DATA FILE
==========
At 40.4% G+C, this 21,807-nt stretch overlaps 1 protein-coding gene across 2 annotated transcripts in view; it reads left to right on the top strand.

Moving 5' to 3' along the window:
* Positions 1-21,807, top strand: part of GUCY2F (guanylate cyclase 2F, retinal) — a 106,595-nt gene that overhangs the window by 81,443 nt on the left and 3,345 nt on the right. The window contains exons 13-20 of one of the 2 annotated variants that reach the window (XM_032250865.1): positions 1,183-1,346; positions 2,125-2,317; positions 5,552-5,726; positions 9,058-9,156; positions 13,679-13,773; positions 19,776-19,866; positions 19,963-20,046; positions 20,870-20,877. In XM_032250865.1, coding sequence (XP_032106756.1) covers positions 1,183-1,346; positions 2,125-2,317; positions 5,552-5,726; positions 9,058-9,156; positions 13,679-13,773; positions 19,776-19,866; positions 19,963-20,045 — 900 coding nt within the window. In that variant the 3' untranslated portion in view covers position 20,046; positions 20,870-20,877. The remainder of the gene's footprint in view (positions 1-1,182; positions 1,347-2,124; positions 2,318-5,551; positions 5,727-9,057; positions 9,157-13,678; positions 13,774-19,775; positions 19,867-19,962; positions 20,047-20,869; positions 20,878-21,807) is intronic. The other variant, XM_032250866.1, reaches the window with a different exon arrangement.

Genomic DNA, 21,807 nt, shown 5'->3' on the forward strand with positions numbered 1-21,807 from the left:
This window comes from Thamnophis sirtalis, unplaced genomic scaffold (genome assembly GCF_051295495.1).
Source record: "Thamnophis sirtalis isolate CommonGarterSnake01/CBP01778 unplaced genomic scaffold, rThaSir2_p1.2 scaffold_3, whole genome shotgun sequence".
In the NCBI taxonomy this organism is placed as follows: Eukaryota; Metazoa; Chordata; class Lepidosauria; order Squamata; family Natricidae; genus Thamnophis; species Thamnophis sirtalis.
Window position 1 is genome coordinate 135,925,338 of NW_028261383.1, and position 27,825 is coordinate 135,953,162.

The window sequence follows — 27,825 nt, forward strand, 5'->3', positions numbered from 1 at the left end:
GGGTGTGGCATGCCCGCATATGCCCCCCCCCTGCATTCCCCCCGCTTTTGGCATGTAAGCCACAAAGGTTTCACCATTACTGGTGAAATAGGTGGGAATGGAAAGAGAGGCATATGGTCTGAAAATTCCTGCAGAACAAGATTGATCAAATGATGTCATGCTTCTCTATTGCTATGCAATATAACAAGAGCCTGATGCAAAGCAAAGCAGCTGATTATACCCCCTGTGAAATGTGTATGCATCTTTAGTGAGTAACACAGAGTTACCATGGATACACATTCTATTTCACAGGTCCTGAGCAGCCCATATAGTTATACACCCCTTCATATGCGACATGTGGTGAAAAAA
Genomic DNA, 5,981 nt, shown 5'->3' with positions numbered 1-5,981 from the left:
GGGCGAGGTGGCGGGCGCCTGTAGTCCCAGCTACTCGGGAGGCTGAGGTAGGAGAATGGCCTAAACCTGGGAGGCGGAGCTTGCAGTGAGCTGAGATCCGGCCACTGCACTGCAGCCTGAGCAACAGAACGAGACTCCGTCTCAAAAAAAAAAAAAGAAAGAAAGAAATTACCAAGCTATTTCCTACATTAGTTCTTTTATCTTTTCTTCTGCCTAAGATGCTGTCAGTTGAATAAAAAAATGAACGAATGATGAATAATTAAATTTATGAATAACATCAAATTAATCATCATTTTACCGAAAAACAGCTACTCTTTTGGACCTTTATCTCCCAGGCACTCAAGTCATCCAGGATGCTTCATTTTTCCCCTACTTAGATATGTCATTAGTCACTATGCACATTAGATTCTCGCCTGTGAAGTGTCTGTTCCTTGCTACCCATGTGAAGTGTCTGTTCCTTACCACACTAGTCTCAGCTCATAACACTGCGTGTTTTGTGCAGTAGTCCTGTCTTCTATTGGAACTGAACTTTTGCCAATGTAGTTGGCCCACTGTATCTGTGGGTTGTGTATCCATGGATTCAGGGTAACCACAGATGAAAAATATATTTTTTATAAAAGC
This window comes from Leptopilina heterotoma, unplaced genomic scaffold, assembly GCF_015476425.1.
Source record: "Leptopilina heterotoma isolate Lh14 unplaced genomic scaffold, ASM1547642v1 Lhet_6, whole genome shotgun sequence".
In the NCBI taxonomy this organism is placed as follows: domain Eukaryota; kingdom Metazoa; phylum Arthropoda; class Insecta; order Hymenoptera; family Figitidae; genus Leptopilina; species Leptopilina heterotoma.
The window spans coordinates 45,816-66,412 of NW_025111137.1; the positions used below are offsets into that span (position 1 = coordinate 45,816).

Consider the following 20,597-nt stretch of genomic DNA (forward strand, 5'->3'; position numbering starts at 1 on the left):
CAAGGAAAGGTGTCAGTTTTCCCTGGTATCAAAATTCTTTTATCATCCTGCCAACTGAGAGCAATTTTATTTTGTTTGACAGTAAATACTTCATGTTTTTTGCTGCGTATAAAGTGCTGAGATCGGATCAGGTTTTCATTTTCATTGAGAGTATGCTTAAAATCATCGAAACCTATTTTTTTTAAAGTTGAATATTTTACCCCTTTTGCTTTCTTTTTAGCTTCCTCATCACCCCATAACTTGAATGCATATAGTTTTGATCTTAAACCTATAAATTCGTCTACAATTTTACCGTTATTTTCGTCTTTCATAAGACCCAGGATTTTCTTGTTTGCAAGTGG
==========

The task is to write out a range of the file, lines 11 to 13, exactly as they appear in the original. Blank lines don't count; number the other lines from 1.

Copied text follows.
Genomic DNA, 5,981 nt, shown 5'->3' with positions numbered 1-5,981 from the left:
GGGCGAGGTGGCGGGCGCCTGTAGTCCCAGCTACTCGGGAGGCTGAGGTAGGAGAATGGCCTAAACCTGGGAGGCGGAGCTTGCAGTGAGCTGAGATCCGGCCACTGCACTGCAGCCTGAGCAACAGAACGAGACTCCGTCTCAAAAAAAAAAAAAGAAAGAAAGAAATTACCAAGCTATTTCCTACATTAGTTCTTTTATCTTTTCTTCTGCCTAAGATGCTGTCAGTTGAATAAAAAAATGAACGAATGATGAATAATTAAATTTATGAATAACATCAAATTAATCATCATTTTACCGAAAAACAGCTACTCTTTTGGACCTTTATCTCCCAGGCACTCAAGTCATCCAGGATGCTTCATTTTTCCCCTACTTAGATATGTCATTAGTCACTATGCACATTAGATTCTCGCCTGTGAAGTGTCTGTTCCTTGCTACCCATGTGAAGTGTCTGTTCCTTACCACACTAGTCTCAGCTCATAACACTGCGTGTTTTGTGCAGTAGTCCTGTCTTCTATTGGAACTGAACTTTTGCCAATGTAGTTGGCCCACTGTATCTGTGGGTTGTGTATCCATGGATTCAGGGTAACCACAGATGAAAAATATATTTTTTATAAAAGC
This window comes from Leptopilina heterotoma, unplaced genomic scaffold, assembly GCF_015476425.1.